The school still plans to do a second round of the poster campaign with solo portraits of several American Indian UND grads, Boyd said, but that group will not include any of the tribal college administrators. The school hopes to unveil those posters during its 2008 homecoming celebrations, he said.
United Tribes Technical College President David Gipp was one of the tribal college presidents who declined to participate in the photo shoot.
In an e-mail Monday to AISS director Leigh Jeanotte, Gipp praised UND’s programs for American Indians, but called the nickname “incessantly and increasingly a topic of dissension among the various communities — tribal and nontribal.”
Gipp charged that the university and the state acted disrespectfully by making tribal approval the sole condition for whether UND can retain its nickname in an October legal settlement with the NCAA despite the tribes’ stated opposition. That settlement, the result of a yearlong and multimillion-dollar legal challenge to the NCAA’s 2005 policy banning most American Indian nicknames, requires the school to retire its nickname in three years if it cannot win the support of both the state’s Sioux tribes.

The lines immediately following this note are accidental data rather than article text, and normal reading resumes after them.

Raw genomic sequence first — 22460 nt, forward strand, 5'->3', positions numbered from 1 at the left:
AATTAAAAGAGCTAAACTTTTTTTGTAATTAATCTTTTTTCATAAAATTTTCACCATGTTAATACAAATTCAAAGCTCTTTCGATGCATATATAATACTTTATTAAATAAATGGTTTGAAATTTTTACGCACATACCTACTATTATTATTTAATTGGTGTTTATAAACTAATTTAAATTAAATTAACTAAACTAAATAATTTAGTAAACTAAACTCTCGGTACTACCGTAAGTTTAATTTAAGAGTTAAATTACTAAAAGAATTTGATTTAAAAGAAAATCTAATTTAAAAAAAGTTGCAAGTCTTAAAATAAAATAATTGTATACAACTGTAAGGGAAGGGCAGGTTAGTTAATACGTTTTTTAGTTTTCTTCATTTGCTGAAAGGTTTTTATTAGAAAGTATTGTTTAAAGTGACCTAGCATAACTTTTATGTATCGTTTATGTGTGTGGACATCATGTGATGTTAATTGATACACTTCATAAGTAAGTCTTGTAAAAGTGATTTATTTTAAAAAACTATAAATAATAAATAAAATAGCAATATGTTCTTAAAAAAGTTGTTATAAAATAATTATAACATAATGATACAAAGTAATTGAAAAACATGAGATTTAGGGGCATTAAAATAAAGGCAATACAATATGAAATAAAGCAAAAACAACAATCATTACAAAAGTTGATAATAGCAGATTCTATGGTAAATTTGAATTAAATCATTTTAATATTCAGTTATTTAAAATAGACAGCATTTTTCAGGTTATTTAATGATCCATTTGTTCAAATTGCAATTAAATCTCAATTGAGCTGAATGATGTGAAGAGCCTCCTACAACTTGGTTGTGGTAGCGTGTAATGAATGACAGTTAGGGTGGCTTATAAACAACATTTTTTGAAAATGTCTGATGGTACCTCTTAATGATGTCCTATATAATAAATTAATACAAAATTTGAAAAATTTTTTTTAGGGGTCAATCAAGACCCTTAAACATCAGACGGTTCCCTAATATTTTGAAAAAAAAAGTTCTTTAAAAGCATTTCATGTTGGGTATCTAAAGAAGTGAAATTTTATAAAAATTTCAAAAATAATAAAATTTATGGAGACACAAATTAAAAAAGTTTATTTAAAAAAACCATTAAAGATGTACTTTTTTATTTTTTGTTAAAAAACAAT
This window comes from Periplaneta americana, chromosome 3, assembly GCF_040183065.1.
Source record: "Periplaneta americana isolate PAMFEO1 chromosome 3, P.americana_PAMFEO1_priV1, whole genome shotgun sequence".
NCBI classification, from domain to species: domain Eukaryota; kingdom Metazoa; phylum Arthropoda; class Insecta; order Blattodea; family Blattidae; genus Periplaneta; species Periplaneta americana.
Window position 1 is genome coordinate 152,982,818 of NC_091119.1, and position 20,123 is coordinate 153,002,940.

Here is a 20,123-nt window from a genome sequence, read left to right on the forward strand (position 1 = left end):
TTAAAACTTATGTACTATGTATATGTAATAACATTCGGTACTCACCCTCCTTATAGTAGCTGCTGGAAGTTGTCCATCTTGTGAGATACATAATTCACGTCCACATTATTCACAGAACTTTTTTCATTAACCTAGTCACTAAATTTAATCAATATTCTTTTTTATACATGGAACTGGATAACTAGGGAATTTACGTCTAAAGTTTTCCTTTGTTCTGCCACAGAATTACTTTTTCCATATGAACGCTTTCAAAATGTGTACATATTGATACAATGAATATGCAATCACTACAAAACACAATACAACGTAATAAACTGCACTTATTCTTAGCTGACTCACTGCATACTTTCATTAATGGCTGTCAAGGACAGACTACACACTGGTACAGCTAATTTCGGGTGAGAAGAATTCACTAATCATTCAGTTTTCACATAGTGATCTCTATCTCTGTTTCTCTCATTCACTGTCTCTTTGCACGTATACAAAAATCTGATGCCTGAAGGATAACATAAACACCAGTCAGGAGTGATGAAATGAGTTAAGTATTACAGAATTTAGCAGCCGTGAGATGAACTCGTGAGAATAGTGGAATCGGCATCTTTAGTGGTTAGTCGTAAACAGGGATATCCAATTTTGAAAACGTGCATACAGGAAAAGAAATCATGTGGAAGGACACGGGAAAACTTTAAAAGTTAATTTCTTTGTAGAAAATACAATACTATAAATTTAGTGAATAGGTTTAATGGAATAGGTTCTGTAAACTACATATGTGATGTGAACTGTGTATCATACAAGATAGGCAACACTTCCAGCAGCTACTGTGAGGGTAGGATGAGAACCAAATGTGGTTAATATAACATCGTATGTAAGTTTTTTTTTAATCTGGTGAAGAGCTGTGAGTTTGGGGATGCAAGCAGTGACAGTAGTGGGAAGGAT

That outcome looks unlikely based on strong resistance of some leaders at the Standing Rock Sioux reservation. North Dakota University System Chancellor William Goetz has downplayed the chance of the nickname being saved by a tribal vote of support, suggesting a vote always could be reversed in the future.
Gipp was in Washington on Wednesday and unable to speak with the Herald by phone. In a statement made through Dennis Neumann, UTTC’s public information director, Gipp said the nickname “continues to corrode the relationship that we have had with UND, and gives rise to thoughts about how university and state leaders have abused the relationship and good will of American Indians.”
The other tribal college leaders who declined to participate in the photo shoot were Cynthia Lindquist Mala, president of Cankdeska Cikana tribal college in Fort Totten, N.D.; Laurel Vermillion, president of Sitting Bull College in Fort Yates, N.D.; Donald Day, president of Fond du Lac tribal and Community College in Cloquet, Minn.; and Elizabeth Yellow Bird, former president of Fort Berthold (N.D.) tribal college. Yellowbird is the sister of Herald columnist Dorreen Yellow Bird.
Gipp also was featured in the first round of the poster campaign. He has not asked for that picture to be removed from the school’s Web site, Jeanotte said.
There was some concern from Gipp and others during the first round of the photo campaign, that it would undermine their nickname opposition, Jeanotte said, but that was overcome.
“I tried to assure them (during the first campaign) that this was a reflection of our American Indian programs and had nothing to do with the nickname,” Jeanotte said. “I tried to do that again this time, but the nickname issue is so prevalent in everyone’s minds at this point. ...It’s quite concerning to me that the name issue has taken its toll on a very worthy project. This is a project that would really bolster the image of American Indian programs here at UND.”